The Silent Revolution and the Making of Victorian England. By Herbert Schlossberg. Ohio State University Press. 403 pp. $26.95.
Between the late eighteenth and mid–nineteenth centuries, France and other countries of Europe were convulsed by violent revolutions. By way of sharp contrast, the author convincingly argues, a “silent revolution” of religious and cultural renewal was at the same time happening in Victorian England. Schlossberg describes in fascinating detail the impact of the evangelical awakening on politics, economics, and everyday mores, underscoring that the spiritual and cultural dynamics in play cannot be explained, or at least cannot be explained persuasively, by reference to the presumably “larger” social forces favored by many historians. An important study in religion and public life, which formed the basis of the article “How Great Awakenings Happen” in our October 2000 issue.
The Courage to Be. By Paul Tillich. Yale University Press. 214 pp. $12.95 paper.
“The courage to be is rooted in the God who appears when God has disappeared in the anxiety of doubt.” To many thousands of readers that was a spiritually liberating message when this book was first published in 1952. The New York Public Library lists it as one of the “Books of the Century.” This second edition, with an introduction by Harvard’s Peter J. Gomes, will undoubtedly gain it a new readership. Tillich, who died in 1965, possessed a rhetorical genius in addressing Schleiermacher’s “cultured despisers of religion,” but, as a serious theologian, his work has not worn well. His proposed “correlation” between man’s questions and religion’s answers (which may sometimes, somehow, be God’s answers) usually ends up with the questions trumping the answers. The Courage to Be will be enjoyed by many for its spiritual and rhetorical excitements but, divorced from the truth claims, worship, and life of the continuing community of faith, such excitements are but another option on offer in the marketplace of modern spiritualities.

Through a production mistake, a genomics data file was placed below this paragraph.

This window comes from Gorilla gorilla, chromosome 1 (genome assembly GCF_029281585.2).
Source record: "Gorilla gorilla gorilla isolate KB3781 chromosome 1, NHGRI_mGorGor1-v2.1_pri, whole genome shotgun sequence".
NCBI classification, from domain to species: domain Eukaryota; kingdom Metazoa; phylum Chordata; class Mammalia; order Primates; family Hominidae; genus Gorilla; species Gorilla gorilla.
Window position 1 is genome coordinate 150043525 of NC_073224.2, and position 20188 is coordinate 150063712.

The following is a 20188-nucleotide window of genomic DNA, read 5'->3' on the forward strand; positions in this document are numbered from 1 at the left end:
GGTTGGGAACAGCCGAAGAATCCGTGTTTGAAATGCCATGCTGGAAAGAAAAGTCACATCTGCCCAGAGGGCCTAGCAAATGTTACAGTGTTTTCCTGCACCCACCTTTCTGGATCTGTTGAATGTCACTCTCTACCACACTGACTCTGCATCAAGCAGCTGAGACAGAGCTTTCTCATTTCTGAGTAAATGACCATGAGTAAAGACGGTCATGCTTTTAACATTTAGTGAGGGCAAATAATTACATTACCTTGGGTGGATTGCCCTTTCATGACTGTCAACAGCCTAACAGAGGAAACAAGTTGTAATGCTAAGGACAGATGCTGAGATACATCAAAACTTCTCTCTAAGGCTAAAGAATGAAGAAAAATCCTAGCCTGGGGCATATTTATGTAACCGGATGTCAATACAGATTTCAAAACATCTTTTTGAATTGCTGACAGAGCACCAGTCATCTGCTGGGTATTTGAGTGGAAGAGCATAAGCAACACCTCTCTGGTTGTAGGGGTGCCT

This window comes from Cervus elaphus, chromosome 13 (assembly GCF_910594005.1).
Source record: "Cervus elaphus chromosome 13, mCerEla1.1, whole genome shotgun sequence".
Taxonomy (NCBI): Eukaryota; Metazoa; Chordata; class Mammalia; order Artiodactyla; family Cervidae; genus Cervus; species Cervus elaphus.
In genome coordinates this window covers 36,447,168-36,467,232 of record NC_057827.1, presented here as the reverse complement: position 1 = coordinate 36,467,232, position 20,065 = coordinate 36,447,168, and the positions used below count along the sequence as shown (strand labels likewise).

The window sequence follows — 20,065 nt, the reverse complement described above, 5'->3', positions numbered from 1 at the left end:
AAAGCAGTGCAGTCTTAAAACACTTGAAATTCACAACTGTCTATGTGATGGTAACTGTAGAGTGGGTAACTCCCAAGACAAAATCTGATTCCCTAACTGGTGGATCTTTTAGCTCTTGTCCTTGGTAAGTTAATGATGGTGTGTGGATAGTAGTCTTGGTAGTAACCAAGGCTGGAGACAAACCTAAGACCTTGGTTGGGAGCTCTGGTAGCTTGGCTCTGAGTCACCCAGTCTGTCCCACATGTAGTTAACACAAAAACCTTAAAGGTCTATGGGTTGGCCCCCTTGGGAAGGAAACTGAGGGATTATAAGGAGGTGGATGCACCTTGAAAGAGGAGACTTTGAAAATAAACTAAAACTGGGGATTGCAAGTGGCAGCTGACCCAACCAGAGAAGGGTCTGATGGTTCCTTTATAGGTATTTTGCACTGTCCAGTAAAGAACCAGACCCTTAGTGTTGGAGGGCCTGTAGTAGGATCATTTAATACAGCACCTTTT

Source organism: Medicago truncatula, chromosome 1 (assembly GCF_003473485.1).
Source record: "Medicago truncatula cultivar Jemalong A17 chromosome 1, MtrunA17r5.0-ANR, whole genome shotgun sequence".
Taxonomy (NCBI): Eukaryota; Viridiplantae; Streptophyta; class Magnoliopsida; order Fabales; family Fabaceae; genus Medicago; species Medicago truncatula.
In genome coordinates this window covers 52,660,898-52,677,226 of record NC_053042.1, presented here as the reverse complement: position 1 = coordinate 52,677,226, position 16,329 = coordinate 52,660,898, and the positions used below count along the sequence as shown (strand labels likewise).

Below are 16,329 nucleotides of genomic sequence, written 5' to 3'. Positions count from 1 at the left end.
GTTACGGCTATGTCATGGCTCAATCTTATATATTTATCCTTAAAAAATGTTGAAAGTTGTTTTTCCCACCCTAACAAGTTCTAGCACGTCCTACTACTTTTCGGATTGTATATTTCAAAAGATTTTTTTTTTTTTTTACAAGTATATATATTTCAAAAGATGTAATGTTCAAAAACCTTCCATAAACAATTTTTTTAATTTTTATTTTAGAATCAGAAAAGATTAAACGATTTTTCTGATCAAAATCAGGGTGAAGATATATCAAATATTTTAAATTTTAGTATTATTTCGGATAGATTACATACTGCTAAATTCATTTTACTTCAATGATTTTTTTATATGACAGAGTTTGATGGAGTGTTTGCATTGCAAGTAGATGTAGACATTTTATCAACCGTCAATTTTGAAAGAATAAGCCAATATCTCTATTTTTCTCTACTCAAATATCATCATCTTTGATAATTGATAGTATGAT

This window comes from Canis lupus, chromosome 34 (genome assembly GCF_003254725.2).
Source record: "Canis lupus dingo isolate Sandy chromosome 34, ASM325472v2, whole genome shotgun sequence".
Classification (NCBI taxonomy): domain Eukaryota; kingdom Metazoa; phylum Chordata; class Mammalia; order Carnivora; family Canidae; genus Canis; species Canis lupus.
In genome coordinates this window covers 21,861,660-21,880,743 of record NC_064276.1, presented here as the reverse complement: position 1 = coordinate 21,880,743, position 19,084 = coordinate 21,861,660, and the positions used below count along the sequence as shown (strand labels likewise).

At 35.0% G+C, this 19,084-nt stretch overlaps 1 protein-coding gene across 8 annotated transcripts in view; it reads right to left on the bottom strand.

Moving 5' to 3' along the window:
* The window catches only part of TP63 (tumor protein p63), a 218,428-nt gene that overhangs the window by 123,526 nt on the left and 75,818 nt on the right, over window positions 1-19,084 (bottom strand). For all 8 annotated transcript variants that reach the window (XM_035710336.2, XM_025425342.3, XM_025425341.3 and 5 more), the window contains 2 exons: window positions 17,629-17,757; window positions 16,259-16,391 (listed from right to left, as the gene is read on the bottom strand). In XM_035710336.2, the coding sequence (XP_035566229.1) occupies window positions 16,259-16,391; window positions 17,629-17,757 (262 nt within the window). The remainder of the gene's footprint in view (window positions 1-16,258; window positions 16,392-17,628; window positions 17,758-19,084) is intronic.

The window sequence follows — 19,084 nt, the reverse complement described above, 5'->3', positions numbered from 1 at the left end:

The Surprising Pope: Understanding the Thought of John Paul II. By Maciej Zieba, O.P. Lexington. 208 pp. $70 cloth, $24.95 paper.
For many readers, this will be a surprising book. Father Zieba, recently elected provincial of the Dominicans in Poland, is a careful student of John Paul II’s writings and a close friend of their author. In a marvelously accessible manner, he here responds to questions on everything from the Pope’s role in the end of communism to his teachings on human sexuality and the nature of democracy. What comes through strongly and convincingly in these pages is the sense that this pontificate holds the promise of a “new springtime” for the Church and the world. Fr. Avery Dulles calls it John Paul’s “prophetic humanism,” and Fr. Zieba offers a bracing introduction to both the prophetic and humanistic aspects of the Pope’s proposal, and does so within a comprehensive understanding of the culture and history of the West (of which, Fr. Zieba insists, Poland is very much part). Introduction by Michael Novak. The Surprising Pope is warmly recommended.
Bonhoeffer: A Theology of Sociality. By Clifford J. Green. Eerdmans. 392 pp. $28 paper.
A revised edition of one of the most important works on Dietrich Bon hoeffer’s early life and writings, with a suggestive effort to reconstruct from his unfinished Ethics his justification for joining the resistance effort to kill Hitler. A necessary book for students of one of the most compelling theological and moral figures of the twentieth century.
Christian Perspectives on Politics. By J. Philip Wogaman. Westminster/ John Knox. 374 pp. $29.95 paper.